Professor Anselm Eldergill, Judge in the Court of Protection
Publication date: 
25 July 2017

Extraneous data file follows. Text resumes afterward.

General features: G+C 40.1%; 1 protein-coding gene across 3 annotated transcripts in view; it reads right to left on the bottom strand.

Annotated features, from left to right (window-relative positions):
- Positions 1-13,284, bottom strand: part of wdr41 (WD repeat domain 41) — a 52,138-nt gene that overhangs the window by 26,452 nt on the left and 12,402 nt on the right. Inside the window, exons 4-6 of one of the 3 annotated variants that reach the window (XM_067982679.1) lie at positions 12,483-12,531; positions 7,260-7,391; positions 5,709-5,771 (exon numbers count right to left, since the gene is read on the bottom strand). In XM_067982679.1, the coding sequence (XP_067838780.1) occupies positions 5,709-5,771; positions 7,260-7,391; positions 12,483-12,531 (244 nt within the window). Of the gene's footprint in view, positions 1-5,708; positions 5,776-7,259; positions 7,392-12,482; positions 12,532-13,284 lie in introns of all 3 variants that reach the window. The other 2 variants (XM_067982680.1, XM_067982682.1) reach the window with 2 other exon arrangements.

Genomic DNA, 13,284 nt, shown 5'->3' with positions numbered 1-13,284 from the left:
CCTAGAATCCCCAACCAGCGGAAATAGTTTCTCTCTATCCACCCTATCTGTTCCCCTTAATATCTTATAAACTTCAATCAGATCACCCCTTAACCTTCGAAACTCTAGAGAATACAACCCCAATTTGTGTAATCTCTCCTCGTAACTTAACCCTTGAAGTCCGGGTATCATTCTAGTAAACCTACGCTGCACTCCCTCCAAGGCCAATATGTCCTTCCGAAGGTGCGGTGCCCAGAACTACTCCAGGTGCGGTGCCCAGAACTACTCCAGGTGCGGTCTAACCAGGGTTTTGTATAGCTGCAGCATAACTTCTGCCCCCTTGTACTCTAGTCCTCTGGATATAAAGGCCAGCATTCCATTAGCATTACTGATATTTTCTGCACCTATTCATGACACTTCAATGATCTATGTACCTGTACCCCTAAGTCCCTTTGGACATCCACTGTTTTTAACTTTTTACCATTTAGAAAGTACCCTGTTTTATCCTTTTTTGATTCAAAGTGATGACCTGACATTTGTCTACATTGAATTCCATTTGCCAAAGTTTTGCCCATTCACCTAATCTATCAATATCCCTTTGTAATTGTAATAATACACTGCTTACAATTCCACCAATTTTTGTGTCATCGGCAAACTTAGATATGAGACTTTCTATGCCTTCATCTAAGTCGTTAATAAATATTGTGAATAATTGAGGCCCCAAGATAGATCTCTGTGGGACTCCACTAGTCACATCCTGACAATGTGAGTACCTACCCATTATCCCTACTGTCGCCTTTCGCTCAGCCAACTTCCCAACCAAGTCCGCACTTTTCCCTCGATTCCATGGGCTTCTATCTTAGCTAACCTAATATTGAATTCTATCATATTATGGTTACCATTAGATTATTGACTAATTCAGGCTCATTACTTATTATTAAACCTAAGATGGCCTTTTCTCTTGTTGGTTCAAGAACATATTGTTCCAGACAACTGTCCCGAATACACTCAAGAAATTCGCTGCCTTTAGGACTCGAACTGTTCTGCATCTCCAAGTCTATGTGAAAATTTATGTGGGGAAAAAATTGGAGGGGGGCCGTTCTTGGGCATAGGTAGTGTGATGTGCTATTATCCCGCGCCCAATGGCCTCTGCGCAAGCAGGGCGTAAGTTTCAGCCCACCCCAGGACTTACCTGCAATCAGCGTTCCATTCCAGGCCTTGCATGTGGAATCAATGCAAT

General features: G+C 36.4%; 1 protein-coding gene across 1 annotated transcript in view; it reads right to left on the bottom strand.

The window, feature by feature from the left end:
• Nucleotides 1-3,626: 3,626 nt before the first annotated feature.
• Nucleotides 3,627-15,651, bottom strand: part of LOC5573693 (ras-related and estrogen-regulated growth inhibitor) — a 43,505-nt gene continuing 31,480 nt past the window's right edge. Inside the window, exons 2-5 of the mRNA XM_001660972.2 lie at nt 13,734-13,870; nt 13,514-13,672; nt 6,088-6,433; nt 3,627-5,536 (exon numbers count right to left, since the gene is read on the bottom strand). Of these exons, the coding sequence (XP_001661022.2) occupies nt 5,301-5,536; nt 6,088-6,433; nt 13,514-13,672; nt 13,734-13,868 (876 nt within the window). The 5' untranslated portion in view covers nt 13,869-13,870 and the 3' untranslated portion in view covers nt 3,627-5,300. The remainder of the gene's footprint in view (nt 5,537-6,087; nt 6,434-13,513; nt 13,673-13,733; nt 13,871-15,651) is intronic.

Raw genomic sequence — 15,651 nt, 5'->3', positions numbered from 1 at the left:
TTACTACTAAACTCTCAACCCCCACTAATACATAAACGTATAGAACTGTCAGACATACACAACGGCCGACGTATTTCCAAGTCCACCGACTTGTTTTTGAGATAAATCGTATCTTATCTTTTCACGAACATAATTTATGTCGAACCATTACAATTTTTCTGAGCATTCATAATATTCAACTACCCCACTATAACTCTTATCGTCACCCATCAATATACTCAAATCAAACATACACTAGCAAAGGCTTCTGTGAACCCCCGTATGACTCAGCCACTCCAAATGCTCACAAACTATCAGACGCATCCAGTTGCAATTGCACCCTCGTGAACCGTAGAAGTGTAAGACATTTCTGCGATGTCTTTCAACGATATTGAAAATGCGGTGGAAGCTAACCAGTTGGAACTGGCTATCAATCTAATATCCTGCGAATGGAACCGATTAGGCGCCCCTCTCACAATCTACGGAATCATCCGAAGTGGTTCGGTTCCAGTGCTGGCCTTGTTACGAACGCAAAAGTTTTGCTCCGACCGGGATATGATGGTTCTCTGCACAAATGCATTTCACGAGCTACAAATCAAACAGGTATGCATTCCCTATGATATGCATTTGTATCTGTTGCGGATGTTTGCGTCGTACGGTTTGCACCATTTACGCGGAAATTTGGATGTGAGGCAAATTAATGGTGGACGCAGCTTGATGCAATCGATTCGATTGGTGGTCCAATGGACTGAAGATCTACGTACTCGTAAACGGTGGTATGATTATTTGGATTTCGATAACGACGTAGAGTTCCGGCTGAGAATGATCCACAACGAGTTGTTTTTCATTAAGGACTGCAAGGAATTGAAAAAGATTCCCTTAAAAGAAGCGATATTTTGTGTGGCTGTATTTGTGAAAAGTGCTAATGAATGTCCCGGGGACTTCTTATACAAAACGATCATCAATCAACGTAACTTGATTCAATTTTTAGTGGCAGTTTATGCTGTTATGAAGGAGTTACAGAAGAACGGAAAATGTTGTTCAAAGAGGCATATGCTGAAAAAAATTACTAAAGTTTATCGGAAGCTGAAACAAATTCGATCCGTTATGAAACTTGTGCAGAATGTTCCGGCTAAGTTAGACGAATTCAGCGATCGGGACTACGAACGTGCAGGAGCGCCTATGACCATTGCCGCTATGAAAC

There are many examples in the criminal and civil law where a judge is constrained by the law and is bound to reach a decision which he or she feels is unjust or lacking in compassion. Consequently, many judges would be more likely to say that the ideal judge is one who is ‘dispassionate’ rather than ‘compassionate’ and that their personal feelings must not be permitted to skew what the law requires of them. Areas of the law concerned with vulnerable people, such as mental health law, do tend to allow more leeway for compassion. As with all jurisdictions, a judge operating in this area needs to know the relevant law and procedure and to be a competent evaluator of evidence. However, other qualities are fundamental to the quality of the decision-making such as sympathy, empathy, compassion, experience, understanding and courage. The application of sympathy and intuitive understanding is a prerequisite for the objective observation of mental phenomena in others. Consequently, empathy and compassion are instruments of justice and the notion that objective decision-making is undermined or contaminated by them is impossible to support. Because proceedings involve a person’s personal welfare, an objective ‘rational’ decision is one based on the subjective (personal) feelings of the relevant people, including those which the judge believes are irrational or illogical. If the judge is uninterested in the person’s problems and the underlying causes, such a narrow field of view necessarily leads to a narrow understanding of the overall situation.